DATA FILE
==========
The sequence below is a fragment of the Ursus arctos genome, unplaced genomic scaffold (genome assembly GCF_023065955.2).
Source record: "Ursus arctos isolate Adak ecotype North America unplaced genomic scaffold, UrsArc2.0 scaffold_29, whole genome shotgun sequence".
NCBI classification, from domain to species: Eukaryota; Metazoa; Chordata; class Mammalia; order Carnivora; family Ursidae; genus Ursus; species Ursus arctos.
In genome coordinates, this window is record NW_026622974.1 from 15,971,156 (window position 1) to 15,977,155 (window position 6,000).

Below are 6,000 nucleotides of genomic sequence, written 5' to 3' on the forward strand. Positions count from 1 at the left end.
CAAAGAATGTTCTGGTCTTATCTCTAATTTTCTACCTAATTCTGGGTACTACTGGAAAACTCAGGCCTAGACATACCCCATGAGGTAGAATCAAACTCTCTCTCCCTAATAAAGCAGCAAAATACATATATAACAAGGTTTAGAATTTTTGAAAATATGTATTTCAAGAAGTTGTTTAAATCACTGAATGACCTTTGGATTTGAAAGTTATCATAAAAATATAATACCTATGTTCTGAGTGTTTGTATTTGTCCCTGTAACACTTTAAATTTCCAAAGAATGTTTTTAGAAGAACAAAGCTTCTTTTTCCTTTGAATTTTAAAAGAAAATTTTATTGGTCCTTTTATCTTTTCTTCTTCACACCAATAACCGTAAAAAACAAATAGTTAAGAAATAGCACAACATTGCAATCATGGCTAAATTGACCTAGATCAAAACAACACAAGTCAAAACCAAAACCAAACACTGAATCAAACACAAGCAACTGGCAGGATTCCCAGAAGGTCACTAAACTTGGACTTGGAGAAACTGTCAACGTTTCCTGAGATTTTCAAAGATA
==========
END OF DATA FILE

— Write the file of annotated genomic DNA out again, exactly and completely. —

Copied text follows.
The sequence below is a fragment of the Ursus arctos genome, unplaced genomic scaffold (genome assembly GCF_023065955.2).
Source record: "Ursus arctos isolate Adak ecotype North America unplaced genomic scaffold, UrsArc2.0 scaffold_29, whole genome shotgun sequence".
NCBI classification, from domain to species: Eukaryota; Metazoa; Chordata; class Mammalia; order Carnivora; family Ursidae; genus Ursus; species Ursus arctos.
In genome coordinates, this window is record NW_026622974.1 from 15,971,156 (window position 1) to 15,977,155 (window position 6,000).

Below are 6,000 nucleotides of genomic sequence, written 5' to 3' on the forward strand. Positions count from 1 at the left end.
CAAAGAATGTTCTGGTCTTATCTCTAATTTTCTACCTAATTCTGGGTACTACTGGAAAACTCAGGCCTAGACATACCCCATGAGGTAGAATCAAACTCTCTCTCCCTAATAAAGCAGCAAAATACATATATAACAAGGTTTAGAATTTTTGAAAATATGTATTTCAAGAAGTTGTTTAAATCACTGAATGACCTTTGGATTTGAAAGTTATCATAAAAATATAATACCTATGTTCTGAGTGTTTGTATTTGTCCCTGTAACACTTTAAATTTCCAAAGAATGTTTTTAGAAGAACAAAGCTTCTTTTTCCTTTGAATTTTAAAAGAAAATTTTATTGGTCCTTTTATCTTTTCTTCTTCACACCAATAACCGTAAAAAACAAATAGTTAAGAAATAGCACAACATTGCAATCATGGCTAAATTGACCTAGATCAAAACAACACAAGTCAAAACCAAAACCAAACACTGAATCAAACACAAGCAACTGGCAGGATTCCCAGAAGGTCACTAAACTTGGACTTGGAGAAACTGTCAACGTTTCCTGAGATTTTCAAAGATA